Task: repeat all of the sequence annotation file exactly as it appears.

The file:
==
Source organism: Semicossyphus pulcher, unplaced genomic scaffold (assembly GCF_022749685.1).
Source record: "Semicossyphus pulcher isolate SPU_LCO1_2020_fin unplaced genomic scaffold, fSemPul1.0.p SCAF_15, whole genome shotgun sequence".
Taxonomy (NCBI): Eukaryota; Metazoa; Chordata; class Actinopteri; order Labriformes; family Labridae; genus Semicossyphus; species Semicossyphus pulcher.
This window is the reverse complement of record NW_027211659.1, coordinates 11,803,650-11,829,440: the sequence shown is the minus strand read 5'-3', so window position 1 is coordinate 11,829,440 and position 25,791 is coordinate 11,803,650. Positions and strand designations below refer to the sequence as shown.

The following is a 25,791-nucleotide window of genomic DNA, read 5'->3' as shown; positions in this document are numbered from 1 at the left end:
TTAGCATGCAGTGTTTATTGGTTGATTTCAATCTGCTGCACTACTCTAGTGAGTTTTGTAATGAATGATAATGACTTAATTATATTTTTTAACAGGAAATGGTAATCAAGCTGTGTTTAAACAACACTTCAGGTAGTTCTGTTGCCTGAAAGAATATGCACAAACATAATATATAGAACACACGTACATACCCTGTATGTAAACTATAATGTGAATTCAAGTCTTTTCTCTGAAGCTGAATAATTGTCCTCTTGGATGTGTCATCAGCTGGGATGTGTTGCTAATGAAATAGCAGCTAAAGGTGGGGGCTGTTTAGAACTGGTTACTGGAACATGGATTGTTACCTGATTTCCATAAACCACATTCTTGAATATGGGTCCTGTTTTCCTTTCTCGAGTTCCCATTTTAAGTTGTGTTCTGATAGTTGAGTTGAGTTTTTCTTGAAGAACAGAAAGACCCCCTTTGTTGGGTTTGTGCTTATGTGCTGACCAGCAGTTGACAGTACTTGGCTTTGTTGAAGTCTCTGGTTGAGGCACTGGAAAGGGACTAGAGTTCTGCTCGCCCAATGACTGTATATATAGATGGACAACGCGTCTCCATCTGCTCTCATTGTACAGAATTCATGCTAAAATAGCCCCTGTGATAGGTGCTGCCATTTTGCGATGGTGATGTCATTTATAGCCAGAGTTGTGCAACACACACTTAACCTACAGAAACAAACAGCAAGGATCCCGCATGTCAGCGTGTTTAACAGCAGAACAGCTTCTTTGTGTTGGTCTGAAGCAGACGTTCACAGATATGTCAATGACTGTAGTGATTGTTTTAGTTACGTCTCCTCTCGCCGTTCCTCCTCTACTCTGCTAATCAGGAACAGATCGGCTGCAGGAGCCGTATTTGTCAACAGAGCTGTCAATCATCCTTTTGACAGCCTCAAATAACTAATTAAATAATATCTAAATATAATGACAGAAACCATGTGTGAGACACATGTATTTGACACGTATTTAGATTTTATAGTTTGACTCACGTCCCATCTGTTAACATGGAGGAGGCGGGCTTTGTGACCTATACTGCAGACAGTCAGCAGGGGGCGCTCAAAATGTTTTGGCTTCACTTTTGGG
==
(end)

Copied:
Source organism: Semicossyphus pulcher, unplaced genomic scaffold (assembly GCF_022749685.1).
Source record: "Semicossyphus pulcher isolate SPU_LCO1_2020_fin unplaced genomic scaffold, fSemPul1.0.p SCAF_15, whole genome shotgun sequence".
Taxonomy (NCBI): Eukaryota; Metazoa; Chordata; class Actinopteri; order Labriformes; family Labridae; genus Semicossyphus; species Semicossyphus pulcher.
This window is the reverse complement of record NW_027211659.1, coordinates 11,803,650-11,829,440: the sequence shown is the minus strand read 5'-3', so window position 1 is coordinate 11,829,440 and position 25,791 is coordinate 11,803,650. Positions and strand designations below refer to the sequence as shown.

The following is a 25,791-nucleotide window of genomic DNA, read 5'->3' as shown; positions in this document are numbered from 1 at the left end:
TTAGCATGCAGTGTTTATTGGTTGATTTCAATCTGCTGCACTACTCTAGTGAGTTTTGTAATGAATGATAATGACTTAATTATATTTTTTAACAGGAAATGGTAATCAAGCTGTGTTTAAACAACACTTCAGGTAGTTCTGTTGCCTGAAAGAATATGCACAAACATAATATATAGAACACACGTACATACCCTGTATGTAAACTATAATGTGAATTCAAGTCTTTTCTCTGAAGCTGAATAATTGTCCTCTTGGATGTGTCATCAGCTGGGATGTGTTGCTAATGAAATAGCAGCTAAAGGTGGGGGCTGTTTAGAACTGGTTACTGGAACATGGATTGTTACCTGATTTCCATAAACCACATTCTTGAATATGGGTCCTGTTTTCCTTTCTCGAGTTCCCATTTTAAGTTGTGTTCTGATAGTTGAGTTGAGTTTTTCTTGAAGAACAGAAAGACCCCCTTTGTTGGGTTTGTGCTTATGTGCTGACCAGCAGTTGACAGTACTTGGCTTTGTTGAAGTCTCTGGTTGAGGCACTGGAAAGGGACTAGAGTTCTGCTCGCCCAATGACTGTATATATAGATGGACAACGCGTCTCCATCTGCTCTCATTGTACAGAATTCATGCTAAAATAGCCCCTGTGATAGGTGCTGCCATTTTGCGATGGTGATGTCATTTATAGCCAGAGTTGTGCAACACACACTTAACCTACAGAAACAAACAGCAAGGATCCCGCATGTCAGCGTGTTTAACAGCAGAACAGCTTCTTTGTGTTGGTCTGAAGCAGACGTTCACAGATATGTCAATGACTGTAGTGATTGTTTTAGTTACGTCTCCTCTCGCCGTTCCTCCTCTACTCTGCTAATCAGGAACAGATCGGCTGCAGGAGCCGTATTTGTCAACAGAGCTGTCAATCATCCTTTTGACAGCCTCAAATAACTAATTAAATAATATCTAAATATAATGACAGAAACCATGTGTGAGACACATGTATTTGACACGTATTTAGATTTTATAGTTTGACTCACGTCCCATCTGTTAACATGGAGGAGGCGGGCTTTGTGACCTATACTGCAGACAGTCAGCAGGGGGCGCTCAAAATGTTTTGGCTTCACTTTTGGG